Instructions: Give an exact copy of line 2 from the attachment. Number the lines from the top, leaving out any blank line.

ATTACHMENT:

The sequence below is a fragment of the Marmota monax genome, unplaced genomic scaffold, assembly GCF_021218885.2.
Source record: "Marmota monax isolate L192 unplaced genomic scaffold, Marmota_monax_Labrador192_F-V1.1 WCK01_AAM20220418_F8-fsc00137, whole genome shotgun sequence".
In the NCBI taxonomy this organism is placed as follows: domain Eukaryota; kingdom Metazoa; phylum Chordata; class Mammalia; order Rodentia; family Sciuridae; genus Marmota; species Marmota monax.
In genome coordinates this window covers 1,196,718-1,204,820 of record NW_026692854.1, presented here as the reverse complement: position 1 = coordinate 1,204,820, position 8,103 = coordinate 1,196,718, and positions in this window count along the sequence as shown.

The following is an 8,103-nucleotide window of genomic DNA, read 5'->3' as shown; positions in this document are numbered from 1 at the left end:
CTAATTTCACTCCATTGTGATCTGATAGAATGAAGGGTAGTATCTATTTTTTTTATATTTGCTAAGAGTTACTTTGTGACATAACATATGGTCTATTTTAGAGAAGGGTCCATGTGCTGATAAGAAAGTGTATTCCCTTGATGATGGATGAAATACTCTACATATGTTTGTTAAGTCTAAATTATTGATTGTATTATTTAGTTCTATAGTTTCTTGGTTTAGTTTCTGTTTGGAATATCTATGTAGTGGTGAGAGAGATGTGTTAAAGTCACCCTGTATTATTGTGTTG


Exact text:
Source record: "Marmota monax isolate L192 unplaced genomic scaffold, Marmota_monax_Labrador192_F-V1.1 WCK01_AAM20220418_F8-fsc00137, whole genome shotgun sequence".